Gazetteers predate any equivalent telephone directories, when various trade publications began following Britain's 19th century industrialisation. A significant population boom swept greater numbers into towns where professional skills emerged or centred between listed companies nearest large markets. Nottingham centralised our counties distribution and commercial importance with city status, so while that retained primary focus from earliest localised publications, its supporting towns and villages soon began achieving greater commercial recognition after James Pigot began compiling his historically informative directories.
Pigot and Co.'s National Commercial Directories spanned several English counties. An engraver based in Manchester, his team of researches collected historic details giving categorised listings first covering major localities. Ancient Manor and ruling court Union with established market town made Mansfield initial focus of attention, progressively identifying its Sutton-in-Ashfield Parish. Listing that towns more localised tradesmen includes simple Hucknall addressing from which to initially reveal some well established traders remotely found within its smaller hamlet named Hucknall-under-Huthwaite.
Offering first brief 1828 glimpse into supporting traders who historically emerged with our developing locality called Hucknall-under-Huthwaite, Pigot set highest standards upon which rival publishers attempted to follow Britain's industrialisation. Various names and subject titles appeared producing informative directories. These could range anywhere between just one major locality to broadest UK coverage when specialised commercial interests spanned much larger county divisions.
William White managed to publish a more detailed account of 19th century Nottinghamshire. His descriptive 1832 introduction fulfils claim covering every town, parish, township, village, hamlet, and manor in the six Hundreds of the forested shire by separately featuring Hucknall-under-Huthwaite. Listing farmers identifies how most lived off the land, until they gradually become outnumbered by greater variety of local shops among new trades supporting industrialised residential expansion. Other publications confirm evidence of early coal mining, but dismiss proudly held beliefs of its importance during transformation of a rural hamlet into an industrialising village, when most dependent workers heavily relied upon hosiery manufacturing.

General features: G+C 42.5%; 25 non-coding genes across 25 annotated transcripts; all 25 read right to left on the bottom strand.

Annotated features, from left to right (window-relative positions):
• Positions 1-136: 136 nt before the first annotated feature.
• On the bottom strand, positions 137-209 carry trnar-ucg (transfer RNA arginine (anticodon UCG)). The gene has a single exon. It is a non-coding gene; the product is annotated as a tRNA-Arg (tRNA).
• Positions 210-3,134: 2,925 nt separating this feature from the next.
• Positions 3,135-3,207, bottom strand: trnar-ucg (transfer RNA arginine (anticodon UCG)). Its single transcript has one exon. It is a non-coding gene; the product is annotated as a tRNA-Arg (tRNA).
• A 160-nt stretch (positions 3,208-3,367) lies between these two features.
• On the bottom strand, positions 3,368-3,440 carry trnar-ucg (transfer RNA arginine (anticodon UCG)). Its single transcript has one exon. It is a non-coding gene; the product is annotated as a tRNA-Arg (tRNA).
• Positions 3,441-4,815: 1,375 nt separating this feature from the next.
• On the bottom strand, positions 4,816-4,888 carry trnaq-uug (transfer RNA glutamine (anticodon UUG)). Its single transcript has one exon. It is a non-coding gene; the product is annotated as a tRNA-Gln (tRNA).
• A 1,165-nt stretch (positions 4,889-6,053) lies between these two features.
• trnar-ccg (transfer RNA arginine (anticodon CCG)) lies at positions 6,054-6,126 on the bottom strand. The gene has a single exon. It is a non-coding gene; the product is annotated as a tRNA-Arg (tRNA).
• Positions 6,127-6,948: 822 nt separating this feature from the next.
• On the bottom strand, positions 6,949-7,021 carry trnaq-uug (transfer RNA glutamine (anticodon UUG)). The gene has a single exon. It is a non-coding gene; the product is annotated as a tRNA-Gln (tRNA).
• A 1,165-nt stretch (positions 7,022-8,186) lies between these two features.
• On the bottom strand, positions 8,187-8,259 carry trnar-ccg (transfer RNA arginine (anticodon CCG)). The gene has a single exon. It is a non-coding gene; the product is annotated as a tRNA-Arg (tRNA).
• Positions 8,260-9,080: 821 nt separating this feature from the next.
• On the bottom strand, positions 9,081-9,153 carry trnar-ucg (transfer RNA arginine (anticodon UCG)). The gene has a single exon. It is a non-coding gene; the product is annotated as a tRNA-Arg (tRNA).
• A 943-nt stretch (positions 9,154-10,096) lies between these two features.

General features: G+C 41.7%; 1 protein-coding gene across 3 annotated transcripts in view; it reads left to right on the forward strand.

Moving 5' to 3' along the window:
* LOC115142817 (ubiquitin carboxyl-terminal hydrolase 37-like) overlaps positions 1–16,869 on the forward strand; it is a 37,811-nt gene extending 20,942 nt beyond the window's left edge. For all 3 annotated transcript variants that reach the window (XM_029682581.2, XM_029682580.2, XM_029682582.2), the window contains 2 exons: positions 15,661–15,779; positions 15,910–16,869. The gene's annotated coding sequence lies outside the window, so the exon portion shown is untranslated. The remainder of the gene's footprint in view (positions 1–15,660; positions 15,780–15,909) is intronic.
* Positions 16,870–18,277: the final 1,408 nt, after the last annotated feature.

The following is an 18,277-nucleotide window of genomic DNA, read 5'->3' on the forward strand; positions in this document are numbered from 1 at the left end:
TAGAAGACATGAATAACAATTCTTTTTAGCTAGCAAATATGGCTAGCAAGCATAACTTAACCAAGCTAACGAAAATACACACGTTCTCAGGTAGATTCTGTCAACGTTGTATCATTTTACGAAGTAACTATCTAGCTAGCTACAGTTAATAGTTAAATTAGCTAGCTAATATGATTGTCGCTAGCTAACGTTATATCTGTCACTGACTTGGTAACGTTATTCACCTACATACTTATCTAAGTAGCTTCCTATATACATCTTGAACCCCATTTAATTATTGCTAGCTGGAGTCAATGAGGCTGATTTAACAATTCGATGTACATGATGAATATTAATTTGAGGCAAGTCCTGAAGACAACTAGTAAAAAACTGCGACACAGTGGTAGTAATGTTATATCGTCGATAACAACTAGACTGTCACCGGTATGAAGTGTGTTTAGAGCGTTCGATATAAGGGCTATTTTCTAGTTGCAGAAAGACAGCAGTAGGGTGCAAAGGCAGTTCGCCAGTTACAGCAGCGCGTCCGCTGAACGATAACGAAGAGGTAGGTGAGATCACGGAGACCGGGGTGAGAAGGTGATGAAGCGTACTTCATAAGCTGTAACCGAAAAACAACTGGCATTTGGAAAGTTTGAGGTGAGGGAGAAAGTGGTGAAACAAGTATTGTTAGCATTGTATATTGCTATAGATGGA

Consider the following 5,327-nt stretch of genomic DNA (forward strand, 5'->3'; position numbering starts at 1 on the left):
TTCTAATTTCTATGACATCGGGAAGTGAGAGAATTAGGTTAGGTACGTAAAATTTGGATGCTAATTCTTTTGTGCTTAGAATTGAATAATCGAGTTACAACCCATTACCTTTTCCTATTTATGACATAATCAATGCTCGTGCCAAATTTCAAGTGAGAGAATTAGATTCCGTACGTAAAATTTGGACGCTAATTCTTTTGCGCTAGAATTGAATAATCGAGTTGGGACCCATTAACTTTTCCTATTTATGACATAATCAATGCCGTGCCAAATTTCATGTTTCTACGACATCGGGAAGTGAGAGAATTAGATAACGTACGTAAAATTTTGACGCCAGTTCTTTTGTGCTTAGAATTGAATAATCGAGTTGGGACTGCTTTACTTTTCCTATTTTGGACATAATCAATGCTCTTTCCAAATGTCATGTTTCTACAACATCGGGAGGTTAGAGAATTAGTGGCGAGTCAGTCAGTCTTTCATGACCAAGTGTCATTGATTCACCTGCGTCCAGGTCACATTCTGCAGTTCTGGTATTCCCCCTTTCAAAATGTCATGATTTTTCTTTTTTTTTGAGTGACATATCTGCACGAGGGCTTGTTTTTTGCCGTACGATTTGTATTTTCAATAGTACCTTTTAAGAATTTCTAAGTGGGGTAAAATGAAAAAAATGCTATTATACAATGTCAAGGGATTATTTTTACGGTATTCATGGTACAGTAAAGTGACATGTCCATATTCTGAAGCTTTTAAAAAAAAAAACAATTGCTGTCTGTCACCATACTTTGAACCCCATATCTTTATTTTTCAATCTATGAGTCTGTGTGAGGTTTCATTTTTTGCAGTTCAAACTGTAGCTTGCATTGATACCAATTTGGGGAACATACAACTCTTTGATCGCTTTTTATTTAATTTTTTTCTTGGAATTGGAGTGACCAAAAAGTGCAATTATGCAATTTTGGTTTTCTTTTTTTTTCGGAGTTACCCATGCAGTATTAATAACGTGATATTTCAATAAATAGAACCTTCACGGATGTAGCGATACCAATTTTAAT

Significant changes come in latter quarter that century. A Hucknall-under-Huthwaite township is best depicted by Francis White as a large flourishing village. While separately emerging closely tied within Sutton parish borders, number and variety of its own commercial businesses certainly continues rapidly expanding.
Final decades denote principle types of employment turning from farm work and a cottage industry of home installed framework knitting machines, into an area widely renown for many factories mass manufacturing stockings. Kelly & Co publications follow next progression as Huthwaite builds a promising 20thC mining town around its modern New Hucknall Colliery.
Titled Chief Inspector of Inland Letter Carriers, Frederick Kelly was based in London. There his Post Office association greatly helped start rival business in compiling trade directories. Based upon Pigots earliest successful engraved publications, Kelly broadened coverage from the capital firstly across South of England. Producing greatly detailed information for each locality, his unofficial use of Post Office employees for collating such data did arouse much criticism. That work had however already gathered wider acclaim by 1850s, before fuller National dominance became assured buying out the then major competitive partnership of Pigot and Slaters business.